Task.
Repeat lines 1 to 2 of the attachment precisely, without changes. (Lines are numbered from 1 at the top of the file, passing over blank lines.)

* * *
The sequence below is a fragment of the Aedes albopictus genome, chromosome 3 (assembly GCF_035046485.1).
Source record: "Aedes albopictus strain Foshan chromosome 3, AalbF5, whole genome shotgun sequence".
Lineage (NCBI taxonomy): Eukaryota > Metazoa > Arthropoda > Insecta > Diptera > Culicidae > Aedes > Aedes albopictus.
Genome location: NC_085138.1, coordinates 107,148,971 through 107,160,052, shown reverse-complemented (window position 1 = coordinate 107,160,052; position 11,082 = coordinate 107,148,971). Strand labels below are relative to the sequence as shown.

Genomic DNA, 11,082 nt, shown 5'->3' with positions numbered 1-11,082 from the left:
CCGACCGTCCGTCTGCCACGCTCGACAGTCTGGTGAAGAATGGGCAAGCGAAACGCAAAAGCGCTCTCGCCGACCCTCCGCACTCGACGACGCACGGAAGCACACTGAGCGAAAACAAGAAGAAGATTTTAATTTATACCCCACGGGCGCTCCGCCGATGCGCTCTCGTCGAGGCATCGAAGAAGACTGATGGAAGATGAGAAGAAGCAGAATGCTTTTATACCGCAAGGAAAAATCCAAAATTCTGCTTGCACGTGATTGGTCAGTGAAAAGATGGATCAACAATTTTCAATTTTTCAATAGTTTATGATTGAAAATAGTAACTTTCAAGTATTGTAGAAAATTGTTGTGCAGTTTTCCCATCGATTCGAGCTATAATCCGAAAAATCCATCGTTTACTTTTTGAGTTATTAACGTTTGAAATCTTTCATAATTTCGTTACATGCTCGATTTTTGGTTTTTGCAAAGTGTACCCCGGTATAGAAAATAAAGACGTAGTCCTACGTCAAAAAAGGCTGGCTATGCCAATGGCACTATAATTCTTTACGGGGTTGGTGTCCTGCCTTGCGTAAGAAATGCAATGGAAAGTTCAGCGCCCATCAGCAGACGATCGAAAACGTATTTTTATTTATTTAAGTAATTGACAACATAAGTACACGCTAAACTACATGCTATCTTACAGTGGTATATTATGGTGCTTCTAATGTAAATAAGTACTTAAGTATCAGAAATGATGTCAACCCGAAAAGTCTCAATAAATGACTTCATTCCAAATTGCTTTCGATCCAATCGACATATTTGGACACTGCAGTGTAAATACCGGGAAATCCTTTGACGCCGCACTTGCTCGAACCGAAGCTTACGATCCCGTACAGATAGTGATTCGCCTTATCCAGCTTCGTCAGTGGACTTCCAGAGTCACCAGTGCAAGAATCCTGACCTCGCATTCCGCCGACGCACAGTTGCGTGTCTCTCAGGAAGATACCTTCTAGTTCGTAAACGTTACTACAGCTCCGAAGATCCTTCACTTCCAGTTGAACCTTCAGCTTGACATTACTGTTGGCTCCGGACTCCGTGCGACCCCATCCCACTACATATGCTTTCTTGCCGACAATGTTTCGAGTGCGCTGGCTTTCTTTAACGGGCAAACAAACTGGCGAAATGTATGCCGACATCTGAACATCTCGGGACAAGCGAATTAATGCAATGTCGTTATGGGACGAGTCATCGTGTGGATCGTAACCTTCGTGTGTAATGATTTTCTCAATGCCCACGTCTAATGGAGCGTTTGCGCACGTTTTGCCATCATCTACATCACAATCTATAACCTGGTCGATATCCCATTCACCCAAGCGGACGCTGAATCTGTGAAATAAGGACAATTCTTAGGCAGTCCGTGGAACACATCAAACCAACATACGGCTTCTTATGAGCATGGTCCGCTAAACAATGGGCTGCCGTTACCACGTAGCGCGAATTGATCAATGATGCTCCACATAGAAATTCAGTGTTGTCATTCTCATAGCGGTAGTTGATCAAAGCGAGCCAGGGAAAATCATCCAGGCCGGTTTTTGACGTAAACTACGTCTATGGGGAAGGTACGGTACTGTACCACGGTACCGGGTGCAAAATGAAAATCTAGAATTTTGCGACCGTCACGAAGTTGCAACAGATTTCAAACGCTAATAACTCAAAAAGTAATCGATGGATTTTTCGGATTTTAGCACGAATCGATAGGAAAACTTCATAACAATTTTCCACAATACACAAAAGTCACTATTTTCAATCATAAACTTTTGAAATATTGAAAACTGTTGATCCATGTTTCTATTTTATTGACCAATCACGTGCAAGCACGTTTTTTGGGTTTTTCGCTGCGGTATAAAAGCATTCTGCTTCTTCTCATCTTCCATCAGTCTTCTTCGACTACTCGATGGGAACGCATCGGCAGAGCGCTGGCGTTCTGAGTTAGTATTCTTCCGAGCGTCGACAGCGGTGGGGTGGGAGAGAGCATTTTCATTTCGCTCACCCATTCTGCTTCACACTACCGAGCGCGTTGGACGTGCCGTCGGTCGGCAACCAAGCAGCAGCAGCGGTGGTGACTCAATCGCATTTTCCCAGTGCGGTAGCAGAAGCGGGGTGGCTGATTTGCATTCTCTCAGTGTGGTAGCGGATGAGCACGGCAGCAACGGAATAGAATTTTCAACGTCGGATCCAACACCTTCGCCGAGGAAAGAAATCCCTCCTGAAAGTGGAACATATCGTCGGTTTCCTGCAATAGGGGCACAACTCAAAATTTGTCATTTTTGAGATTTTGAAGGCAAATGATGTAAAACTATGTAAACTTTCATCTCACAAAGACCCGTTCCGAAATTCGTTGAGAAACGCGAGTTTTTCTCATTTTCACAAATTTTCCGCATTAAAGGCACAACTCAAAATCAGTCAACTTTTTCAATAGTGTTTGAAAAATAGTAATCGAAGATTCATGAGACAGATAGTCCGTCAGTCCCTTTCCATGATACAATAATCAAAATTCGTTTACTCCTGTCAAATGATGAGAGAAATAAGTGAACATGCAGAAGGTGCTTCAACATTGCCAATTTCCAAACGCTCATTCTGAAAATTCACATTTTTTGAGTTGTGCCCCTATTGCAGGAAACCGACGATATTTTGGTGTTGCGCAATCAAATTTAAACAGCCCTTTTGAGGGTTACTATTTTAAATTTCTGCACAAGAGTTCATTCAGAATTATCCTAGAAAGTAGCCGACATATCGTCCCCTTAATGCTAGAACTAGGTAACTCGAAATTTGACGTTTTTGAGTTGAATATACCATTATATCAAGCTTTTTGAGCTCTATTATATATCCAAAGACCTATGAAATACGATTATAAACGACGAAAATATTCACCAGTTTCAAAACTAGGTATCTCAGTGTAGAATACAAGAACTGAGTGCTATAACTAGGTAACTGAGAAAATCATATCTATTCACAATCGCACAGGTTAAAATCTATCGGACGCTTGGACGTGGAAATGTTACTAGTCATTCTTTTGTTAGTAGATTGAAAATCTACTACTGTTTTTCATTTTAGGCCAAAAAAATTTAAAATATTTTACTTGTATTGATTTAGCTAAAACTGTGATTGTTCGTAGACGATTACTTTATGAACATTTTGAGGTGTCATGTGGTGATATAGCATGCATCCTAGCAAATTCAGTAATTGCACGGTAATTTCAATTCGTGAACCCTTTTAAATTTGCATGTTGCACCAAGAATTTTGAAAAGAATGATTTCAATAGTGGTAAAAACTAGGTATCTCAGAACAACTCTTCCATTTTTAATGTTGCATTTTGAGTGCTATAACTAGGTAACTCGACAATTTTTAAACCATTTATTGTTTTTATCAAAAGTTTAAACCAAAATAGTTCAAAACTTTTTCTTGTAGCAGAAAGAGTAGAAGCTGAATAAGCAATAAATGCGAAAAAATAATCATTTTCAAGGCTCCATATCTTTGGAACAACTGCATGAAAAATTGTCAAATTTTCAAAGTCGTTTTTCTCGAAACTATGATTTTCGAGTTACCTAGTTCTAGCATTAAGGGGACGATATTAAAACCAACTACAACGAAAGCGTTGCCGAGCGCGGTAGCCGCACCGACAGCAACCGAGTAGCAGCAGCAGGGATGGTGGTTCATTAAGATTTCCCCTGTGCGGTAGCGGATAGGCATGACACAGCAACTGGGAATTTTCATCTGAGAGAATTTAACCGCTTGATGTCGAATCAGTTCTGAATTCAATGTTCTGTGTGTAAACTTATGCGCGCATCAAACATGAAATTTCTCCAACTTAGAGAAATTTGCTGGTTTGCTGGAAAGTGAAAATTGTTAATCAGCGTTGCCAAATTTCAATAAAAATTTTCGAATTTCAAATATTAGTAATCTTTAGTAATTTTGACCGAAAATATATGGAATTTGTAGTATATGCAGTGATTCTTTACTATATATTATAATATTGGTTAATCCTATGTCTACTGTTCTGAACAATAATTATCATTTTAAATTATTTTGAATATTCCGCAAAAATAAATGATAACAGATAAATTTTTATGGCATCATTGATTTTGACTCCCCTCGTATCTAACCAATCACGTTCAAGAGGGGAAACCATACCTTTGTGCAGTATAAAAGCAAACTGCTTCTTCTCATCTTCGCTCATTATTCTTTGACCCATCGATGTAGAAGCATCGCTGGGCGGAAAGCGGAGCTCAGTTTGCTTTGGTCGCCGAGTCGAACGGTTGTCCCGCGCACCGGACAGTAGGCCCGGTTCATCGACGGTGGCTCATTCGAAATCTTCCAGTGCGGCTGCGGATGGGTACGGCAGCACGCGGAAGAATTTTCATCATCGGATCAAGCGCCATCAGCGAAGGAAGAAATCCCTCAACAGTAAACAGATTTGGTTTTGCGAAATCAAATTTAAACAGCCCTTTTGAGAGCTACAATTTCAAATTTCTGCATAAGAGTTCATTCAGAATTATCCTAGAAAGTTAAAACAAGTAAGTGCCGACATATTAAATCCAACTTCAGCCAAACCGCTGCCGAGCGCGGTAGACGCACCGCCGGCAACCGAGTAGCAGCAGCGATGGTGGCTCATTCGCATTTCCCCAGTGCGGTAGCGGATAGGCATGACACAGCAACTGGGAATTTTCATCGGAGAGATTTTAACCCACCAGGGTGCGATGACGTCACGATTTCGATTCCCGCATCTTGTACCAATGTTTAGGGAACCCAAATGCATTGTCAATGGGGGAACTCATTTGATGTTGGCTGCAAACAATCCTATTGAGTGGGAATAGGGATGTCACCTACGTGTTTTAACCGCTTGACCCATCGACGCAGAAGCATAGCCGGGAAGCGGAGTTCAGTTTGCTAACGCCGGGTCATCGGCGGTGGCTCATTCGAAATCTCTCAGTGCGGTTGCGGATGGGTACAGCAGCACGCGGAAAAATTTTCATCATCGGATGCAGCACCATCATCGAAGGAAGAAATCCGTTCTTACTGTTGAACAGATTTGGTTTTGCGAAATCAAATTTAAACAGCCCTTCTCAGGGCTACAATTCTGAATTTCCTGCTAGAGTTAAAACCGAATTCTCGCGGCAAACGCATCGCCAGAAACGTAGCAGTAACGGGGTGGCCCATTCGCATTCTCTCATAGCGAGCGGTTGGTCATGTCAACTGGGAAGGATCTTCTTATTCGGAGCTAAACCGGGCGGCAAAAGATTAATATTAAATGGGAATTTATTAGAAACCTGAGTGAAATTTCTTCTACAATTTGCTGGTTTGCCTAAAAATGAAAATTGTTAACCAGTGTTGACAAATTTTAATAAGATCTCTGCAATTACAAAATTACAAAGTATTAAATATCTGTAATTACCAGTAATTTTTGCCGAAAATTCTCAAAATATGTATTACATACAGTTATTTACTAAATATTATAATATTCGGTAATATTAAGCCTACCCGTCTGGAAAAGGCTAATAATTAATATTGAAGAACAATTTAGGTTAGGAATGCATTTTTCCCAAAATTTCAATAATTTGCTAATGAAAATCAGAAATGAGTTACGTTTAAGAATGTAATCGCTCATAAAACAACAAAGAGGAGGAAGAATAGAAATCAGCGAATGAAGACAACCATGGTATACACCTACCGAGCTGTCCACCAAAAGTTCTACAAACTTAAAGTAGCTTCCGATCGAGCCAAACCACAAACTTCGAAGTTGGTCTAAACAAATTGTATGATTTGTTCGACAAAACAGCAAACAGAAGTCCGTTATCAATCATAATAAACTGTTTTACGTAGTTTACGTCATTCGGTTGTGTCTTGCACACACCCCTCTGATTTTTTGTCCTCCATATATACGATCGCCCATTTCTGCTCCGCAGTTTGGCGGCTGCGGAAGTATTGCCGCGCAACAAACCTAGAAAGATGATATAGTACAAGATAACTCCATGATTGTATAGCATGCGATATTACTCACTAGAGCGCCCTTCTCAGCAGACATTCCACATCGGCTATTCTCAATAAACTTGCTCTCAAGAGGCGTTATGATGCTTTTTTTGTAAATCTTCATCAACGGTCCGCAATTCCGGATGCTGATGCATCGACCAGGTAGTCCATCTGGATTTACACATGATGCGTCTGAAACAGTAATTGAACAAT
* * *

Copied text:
The sequence below is a fragment of the Aedes albopictus genome, chromosome 3 (assembly GCF_035046485.1).
Source record: "Aedes albopictus strain Foshan chromosome 3, AalbF5, whole genome shotgun sequence".